Inter-discipline: Words, Music, Memory
|Words, Music, Memory exhibit on display at Morgan Hall|
Tuesday of this week marked the 83rd anniversary of the flagrant state-sponsored pogrom of Kristallnacht. On Tuesday evening, I sat in KSU's Morgan Hall of the Bailey Center for the Performing Arts to experience a commemorative musical performance. Of course I watched the talented musicians on the stage and the speakers who shared perspectives from the podium, but I also used my vantage point in the special reserved section across from stage left to scan the audience for reactions to the performance. I watched as elders clasped each other's hands and college students drew breath sharply as they heard the voice of Kristallnacht survivor Ben Hirsch talk about how the German police protected the thugs throwing Molotov cocktails inside his childhood community synagogue on the morning of November 10, 1938. I watched as couples leaned in to hear cellist Dr. Jesus Castro-Balbi vibrate the air with his deft pizzicato and groups of professors close their eyes to better hear the choir's polyphony during their performance of Dr. Laurence Sherr's "Fugitive Footsteps."
|Jesus Castro-Balbi of KSU|
|Rabbi Joseph Prass of the Breman Museum|
|Baritone Cory Schantz with the KSU Chamber Singers|
|Me, presenting about Words, Music, Memory|
|Pianist Judith Cole, tenor Nathan Munson, clarinetist John Warren performing pieces by Lori Laitman and Jake Heggie|
|Dr. Catherine Lewis of the MHHE presenting about the history of Kristallnacht|
Tuesday marked the KSU culmination of an interdisciplinary project that launched on September 19, 2021, but really began in the winter of 2020. Words, Music, Memory: (Re)presenting Voices of the Holocaust has represented for me the best kind of interdisciplinary work I can do as a public historian.
|Laurence Sherr, Adina Langer, Sheena Ramirez, Jeanette Zycko, and Jeremiah Padilla after the first Words, Music, Memory concert on September 19, 2021.|
Public history on its own has many of the markers of good interdisciplinary work. Practitioners build bridges between historical content (and its sources) and audiences (both specific and imagined). But when you fuse public history with the arts, new possibilities emerge. In particular, emotional through-lines are exposed, and the affirmative acts of humanity along the chain of commemoration are revealed.
By this logic, performance based on historical content is, by its nature, public history. And, at the same time, every performance is an act of radical presence. We are here, remembering, together. The wonder of that action — that people choose to be together, in a particular moment, honoring the voices of the people who witnessed the past — became real to me over and over again as I focused on the Words, Music, Memory project from the summer of 2020 through the fall of 2021.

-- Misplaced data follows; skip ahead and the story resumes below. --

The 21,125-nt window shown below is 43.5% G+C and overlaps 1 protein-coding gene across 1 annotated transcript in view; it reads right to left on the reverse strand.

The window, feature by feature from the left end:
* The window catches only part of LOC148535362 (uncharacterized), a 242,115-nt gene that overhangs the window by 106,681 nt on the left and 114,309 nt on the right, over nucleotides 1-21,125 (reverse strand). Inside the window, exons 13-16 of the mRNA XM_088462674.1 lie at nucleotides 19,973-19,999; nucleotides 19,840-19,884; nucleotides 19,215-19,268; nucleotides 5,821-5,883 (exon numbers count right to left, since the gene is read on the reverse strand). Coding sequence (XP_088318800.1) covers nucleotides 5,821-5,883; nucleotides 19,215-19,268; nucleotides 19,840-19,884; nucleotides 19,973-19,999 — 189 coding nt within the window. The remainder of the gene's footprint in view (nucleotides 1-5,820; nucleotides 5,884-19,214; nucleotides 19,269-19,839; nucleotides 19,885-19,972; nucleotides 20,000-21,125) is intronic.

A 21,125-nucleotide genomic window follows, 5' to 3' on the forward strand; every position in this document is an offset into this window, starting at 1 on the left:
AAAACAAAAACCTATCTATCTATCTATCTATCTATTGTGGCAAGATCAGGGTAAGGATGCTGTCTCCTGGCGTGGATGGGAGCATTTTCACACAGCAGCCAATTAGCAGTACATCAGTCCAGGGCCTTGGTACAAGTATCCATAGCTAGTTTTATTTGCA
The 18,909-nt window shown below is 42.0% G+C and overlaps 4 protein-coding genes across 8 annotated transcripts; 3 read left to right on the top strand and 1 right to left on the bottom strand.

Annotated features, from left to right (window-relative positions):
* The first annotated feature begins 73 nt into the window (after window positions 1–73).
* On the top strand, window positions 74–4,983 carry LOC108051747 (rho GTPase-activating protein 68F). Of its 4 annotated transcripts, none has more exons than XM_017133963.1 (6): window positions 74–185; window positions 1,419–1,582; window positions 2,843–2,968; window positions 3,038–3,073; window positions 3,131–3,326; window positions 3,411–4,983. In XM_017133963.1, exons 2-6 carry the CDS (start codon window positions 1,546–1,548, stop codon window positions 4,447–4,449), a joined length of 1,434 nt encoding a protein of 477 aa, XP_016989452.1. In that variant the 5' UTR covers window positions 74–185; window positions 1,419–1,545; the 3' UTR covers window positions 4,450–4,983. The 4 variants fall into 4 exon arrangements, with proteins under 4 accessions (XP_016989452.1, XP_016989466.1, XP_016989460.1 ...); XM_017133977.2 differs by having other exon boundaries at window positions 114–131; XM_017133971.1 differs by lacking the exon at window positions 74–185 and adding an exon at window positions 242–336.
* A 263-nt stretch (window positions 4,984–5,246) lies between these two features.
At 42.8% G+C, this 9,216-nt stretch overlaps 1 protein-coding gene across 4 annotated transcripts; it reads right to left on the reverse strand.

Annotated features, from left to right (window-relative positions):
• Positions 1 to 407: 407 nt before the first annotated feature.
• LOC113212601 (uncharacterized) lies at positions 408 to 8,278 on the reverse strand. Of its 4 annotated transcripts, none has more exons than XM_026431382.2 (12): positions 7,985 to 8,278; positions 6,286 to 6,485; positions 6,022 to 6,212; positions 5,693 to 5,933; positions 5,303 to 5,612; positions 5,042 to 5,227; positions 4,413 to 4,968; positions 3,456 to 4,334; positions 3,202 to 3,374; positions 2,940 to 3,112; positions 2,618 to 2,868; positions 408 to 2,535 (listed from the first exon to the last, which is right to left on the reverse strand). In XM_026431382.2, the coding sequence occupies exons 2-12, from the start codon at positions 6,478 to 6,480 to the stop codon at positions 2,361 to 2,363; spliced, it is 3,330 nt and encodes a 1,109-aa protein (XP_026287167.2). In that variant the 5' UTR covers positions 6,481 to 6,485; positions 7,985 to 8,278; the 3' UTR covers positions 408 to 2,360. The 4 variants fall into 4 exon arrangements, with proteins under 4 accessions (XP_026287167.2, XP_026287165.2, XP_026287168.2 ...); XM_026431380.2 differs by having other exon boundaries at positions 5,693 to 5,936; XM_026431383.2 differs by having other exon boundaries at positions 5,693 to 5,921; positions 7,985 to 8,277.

I was also amazed and gratified by the willingness of artists to share their craft, and their creative process, with me. From renowned playwright Wendy Kesselman to young actor Mia Quinney; and from producers Mina Miller and Tomer Zvulun to living composters and librettists Jake Heggie, Gene Scheer, Lori Laitman and Laurence Sherr, these insightful, purposeful souls were willing to open themselves up to my inquiry. They talked about the words and the lives that inspired them and the ways they applied their craft to interpreting and connecting those words with new audiences, perpetuating memory and creating experiences unique to their place and time. Likewise, the young artists, Martha Hemingway and Julia Guevara, who illustrated the writers on the exhibit panels, each illuminating their own understanding of these poets and diarists through imagery and color.
And then there was the effect of this project on the people whose lives were touched directly by the events of the Holocaust and World War II. The way that Hershel Greenblat shared how soprano Sheena Ramirez's voice brought him back to his childhood in Austrian DP camps listening to his mother sing lullabies as she raised him and his two sisters while enduring lasting injuries sustained while resisting Nazi aggression. The way that Susan Berman talked about her mother's escape from Germany on a kindertransport to England, similarly to poet Anne Ranasinghe whose aunt enabled her escape and whose words were set to music by Lori Laitman and sung by Sheena Ramirez. The way that Hank Van Driel described his childhood in the Netherlands, the country that took in refugees of the M.S. St. Louis like the Simon family (Berman's mother's family) and hid Anne Frank only to suffer deeply under Nazi occupation and give up three quarters of its Jews to the Holocaust.
There were also members of the audience with no obvious connection to this history who stood and testified to the emotional impact of the commemoration, to their sense of the world's need for this work. The universalism of emotional impact may seem banal in its predictability, but the magic it produces is exactly the opposite. When we are moved, it is never cliché. The alchemy of words + music = memory. And memory is always new.
In this season of gratitude, I am thankful for having been able to work on this project and for its continuing momentum. Next month, I will join my dear friend, Sheena Ramirez, as she presents her DMA recital at James Madison University where the exhibit will be on display through their International Holocaust Remembrance in late January. Stay tuned for more!